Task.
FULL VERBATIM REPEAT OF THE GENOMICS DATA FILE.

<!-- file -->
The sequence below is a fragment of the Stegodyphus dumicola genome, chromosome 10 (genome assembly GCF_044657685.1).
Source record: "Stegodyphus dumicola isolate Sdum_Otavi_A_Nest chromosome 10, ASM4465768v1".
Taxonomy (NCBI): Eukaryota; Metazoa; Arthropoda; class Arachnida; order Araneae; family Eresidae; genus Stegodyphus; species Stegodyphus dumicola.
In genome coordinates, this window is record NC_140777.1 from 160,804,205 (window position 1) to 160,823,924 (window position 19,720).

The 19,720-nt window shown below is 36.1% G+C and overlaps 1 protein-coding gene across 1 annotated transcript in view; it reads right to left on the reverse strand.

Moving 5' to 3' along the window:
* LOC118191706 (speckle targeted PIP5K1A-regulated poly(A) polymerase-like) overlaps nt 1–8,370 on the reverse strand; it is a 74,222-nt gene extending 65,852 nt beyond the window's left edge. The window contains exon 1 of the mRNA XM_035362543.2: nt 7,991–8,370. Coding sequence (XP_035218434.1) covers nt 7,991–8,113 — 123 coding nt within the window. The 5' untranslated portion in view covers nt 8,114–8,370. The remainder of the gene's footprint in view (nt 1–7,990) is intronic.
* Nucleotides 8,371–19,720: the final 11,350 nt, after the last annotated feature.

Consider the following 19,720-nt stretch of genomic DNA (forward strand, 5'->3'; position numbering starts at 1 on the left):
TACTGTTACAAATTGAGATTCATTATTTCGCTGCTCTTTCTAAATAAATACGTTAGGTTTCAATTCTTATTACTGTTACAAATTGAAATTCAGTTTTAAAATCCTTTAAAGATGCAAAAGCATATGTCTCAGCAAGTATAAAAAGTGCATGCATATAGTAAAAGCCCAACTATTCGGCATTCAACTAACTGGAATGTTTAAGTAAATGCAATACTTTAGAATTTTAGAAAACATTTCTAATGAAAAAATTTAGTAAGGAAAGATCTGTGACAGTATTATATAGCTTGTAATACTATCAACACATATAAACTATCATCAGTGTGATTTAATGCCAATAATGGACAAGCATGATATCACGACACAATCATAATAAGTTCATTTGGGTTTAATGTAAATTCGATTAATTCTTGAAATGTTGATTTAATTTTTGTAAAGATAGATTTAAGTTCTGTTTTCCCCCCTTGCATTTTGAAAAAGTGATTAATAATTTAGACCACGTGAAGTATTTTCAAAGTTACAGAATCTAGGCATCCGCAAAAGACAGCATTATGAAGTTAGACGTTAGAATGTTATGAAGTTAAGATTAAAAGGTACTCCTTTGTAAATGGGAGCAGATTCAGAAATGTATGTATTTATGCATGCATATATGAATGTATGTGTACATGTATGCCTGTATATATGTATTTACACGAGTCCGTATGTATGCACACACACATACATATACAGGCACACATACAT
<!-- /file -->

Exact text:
The sequence below is a fragment of the Stegodyphus dumicola genome, chromosome 10 (genome assembly GCF_044657685.1).
Source record: "Stegodyphus dumicola isolate Sdum_Otavi_A_Nest chromosome 10, ASM4465768v1".
Taxonomy (NCBI): Eukaryota; Metazoa; Arthropoda; class Arachnida; order Araneae; family Eresidae; genus Stegodyphus; species Stegodyphus dumicola.
In genome coordinates, this window is record NC_140777.1 from 160,804,205 (window position 1) to 160,823,924 (window position 19,720).

The 19,720-nt window shown below is 36.1% G+C and overlaps 1 protein-coding gene across 1 annotated transcript in view; it reads right to left on the reverse strand.

Moving 5' to 3' along the window:
* LOC118191706 (speckle targeted PIP5K1A-regulated poly(A) polymerase-like) overlaps nt 1–8,370 on the reverse strand; it is a 74,222-nt gene extending 65,852 nt beyond the window's left edge. The window contains exon 1 of the mRNA XM_035362543.2: nt 7,991–8,370. Coding sequence (XP_035218434.1) covers nt 7,991–8,113 — 123 coding nt within the window. The 5' untranslated portion in view covers nt 8,114–8,370. The remainder of the gene's footprint in view (nt 1–7,990) is intronic.
* Nucleotides 8,371–19,720: the final 11,350 nt, after the last annotated feature.

Consider the following 19,720-nt stretch of genomic DNA (forward strand, 5'->3'; position numbering starts at 1 on the left):
TACTGTTACAAATTGAGATTCATTATTTCGCTGCTCTTTCTAAATAAATACGTTAGGTTTCAATTCTTATTACTGTTACAAATTGAAATTCAGTTTTAAAATCCTTTAAAGATGCAAAAGCATATGTCTCAGCAAGTATAAAAAGTGCATGCATATAGTAAAAGCCCAACTATTCGGCATTCAACTAACTGGAATGTTTAAGTAAATGCAATACTTTAGAATTTTAGAAAACATTTCTAATGAAAAAATTTAGTAAGGAAAGATCTGTGACAGTATTATATAGCTTGTAATACTATCAACACATATAAACTATCATCAGTGTGATTTAATGCCAATAATGGACAAGCATGATATCACGACACAATCATAATAAGTTCATTTGGGTTTAATGTAAATTCGATTAATTCTTGAAATGTTGATTTAATTTTTGTAAAGATAGATTTAAGTTCTGTTTTCCCCCCTTGCATTTTGAAAAAGTGATTAATAATTTAGACCACGTGAAGTATTTTCAAAGTTACAGAATCTAGGCATCCGCAAAAGACAGCATTATGAAGTTAGACGTTAGAATGTTATGAAGTTAAGATTAAAAGGTACTCCTTTGTAAATGGGAGCAGATTCAGAAATGTATGTATTTATGCATGCATATATGAATGTATGTGTACATGTATGCCTGTATATATGTATTTACACGAGTCCGTATGTATGCACACACACATACATATACAGGCACACATACAT